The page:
Nicaragua Stands Out in Latin America With Its Lower Poverty Rate
Ontinoco Tribune, January 24, 2023 — On today’s broadcast of Estudio TN8, we talk about how Nicaragua stands out in Latin America in terms of its poverty reduction with economist Frank Matus and sociologist and political analyst Freddy Franco.
Frank Matus: Within Latin America, Nicaragua is among the countries that has best managed to reduce its poverty rate. In 2007, Nicaragua’s poverty rate was at 48.3%. After the transition to a Sandinista government, this percentage has been steadily reduced and currently is at 24.9%.
Estudio TN8: How was this possible?
Freddy Franco: I think the key was the arrival of the FSLN government, which proposed a national strategy to fight against poverty and for human development and to overcome the whole neo-liberal model which had left us a country practically in bankruptcy. Since 2007, the country has been moving forward because there is a national development strategy that includes economic development with social rights, and economic growth with equitable distribution of wealth. This means that a series of rights that were violated during the neo-liberal period have been restored: free health care, free education, access to housing. More than 125,000 families, for example, have had their housing problems solved during these last ten years. More than half a million property titles have been given out.
The government has sought mechanisms to finance micro, small, and medium-scale producers in the countryside and the city, as well as to empower women. It has created a whole strategy of economic development with social growth as well. So, that is what explains, I think, why we are placed [where we are]. Before, it was said that Nicaragua was the second poorest country in Latin America.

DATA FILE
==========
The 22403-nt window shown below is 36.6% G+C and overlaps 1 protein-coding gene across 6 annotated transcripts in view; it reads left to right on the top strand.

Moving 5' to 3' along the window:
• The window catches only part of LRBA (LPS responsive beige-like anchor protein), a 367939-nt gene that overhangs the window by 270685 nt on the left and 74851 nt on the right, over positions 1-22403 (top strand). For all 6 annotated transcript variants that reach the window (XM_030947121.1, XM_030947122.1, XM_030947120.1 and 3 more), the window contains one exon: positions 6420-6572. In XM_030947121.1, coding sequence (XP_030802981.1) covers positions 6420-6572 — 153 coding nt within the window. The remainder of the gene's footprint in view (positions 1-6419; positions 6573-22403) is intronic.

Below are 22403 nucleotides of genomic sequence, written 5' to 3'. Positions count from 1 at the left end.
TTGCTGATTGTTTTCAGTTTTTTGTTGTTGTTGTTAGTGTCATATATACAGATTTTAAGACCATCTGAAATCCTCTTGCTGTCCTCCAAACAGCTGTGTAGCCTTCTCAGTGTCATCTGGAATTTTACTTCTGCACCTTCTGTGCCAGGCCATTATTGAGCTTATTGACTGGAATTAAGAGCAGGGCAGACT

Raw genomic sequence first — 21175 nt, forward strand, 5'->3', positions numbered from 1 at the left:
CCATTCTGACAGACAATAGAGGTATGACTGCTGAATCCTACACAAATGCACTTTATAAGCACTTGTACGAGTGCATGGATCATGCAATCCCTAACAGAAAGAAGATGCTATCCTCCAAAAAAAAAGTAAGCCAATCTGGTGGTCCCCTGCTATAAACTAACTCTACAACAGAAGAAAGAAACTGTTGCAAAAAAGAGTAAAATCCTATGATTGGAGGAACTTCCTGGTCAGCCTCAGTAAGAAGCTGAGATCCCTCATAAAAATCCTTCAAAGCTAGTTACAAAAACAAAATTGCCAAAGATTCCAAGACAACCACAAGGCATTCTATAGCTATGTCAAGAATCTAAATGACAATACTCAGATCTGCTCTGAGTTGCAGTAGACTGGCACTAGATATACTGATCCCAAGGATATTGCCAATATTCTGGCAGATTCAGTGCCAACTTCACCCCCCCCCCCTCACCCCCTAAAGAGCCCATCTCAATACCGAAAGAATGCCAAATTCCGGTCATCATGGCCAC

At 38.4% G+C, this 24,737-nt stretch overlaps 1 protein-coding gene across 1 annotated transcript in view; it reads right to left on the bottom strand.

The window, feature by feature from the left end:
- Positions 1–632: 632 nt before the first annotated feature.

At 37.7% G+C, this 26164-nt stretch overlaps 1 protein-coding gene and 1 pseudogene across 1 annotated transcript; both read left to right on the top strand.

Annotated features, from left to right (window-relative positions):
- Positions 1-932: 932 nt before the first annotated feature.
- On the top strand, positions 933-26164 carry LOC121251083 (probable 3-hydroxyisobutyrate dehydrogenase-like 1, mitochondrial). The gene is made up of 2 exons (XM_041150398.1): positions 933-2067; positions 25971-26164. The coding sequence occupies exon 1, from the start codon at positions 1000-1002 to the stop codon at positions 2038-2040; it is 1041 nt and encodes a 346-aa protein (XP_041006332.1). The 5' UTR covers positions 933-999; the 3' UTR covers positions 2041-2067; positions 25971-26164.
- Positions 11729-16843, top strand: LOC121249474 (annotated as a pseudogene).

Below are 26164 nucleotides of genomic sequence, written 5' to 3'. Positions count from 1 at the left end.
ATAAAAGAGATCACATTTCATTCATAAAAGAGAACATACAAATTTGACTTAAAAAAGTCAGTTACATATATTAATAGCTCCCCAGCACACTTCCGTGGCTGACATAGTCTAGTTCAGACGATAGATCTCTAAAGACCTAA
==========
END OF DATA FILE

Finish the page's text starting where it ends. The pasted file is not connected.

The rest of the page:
There are countries like Guatemala with 59% living in poverty, Argentina with 42%, and Costa Rica with 30% while we are at 24.9%. That means that Nicaragua, of those 15 countries which are located in this range of poverty in Latin America and the Caribbean, Nicaragua is the second to last least poor country.
There are different ways to measure poverty. One of them is by income as a country divided by the number of inhabitants. Then you say this is the per capita income. But we are beyond per capita income. There are a series of social rights and social programs which impact the material and spiritual well-being of Nicaraguan families. Income to workers is improved; social security grows twice as much; there are a series of subsidies for energy, water, transportation, and other things.
Frank Matus: The turning point in the fight against poverty in Nicaragua was when the FSLN took over the government in 2007. The key element is the political element. The fight against poverty has an important component which is political will; without political will, there is no fight against poverty. For the previous governments, the reason why they reduced poverty at lower rates or did not reduce it at all was because it was not their objective; it was not the priority of their policies. This is also reflected in other countries of Latin America, where the oligarchy governs and for them poverty is acceptable.
In their discourse, everyone is against poverty, but the agenda of the oligarchy benefits from poverty. The FSLN has a different character, a revolutionary character; it has a social character and that is why it makes poverty reduction a priority for the policy agenda.
Compañera Rosario Murillo said year before last that “Poverty is the enemy to defeat,” and based on that a whole regulatory superstructure has been created, starting with the National Plan for the fight against poverty and for human development 2022-2026. From this a series of strategies, programs and projects that have to do with the fight against poverty are derived. The common denominator of all actions is the fight against poverty.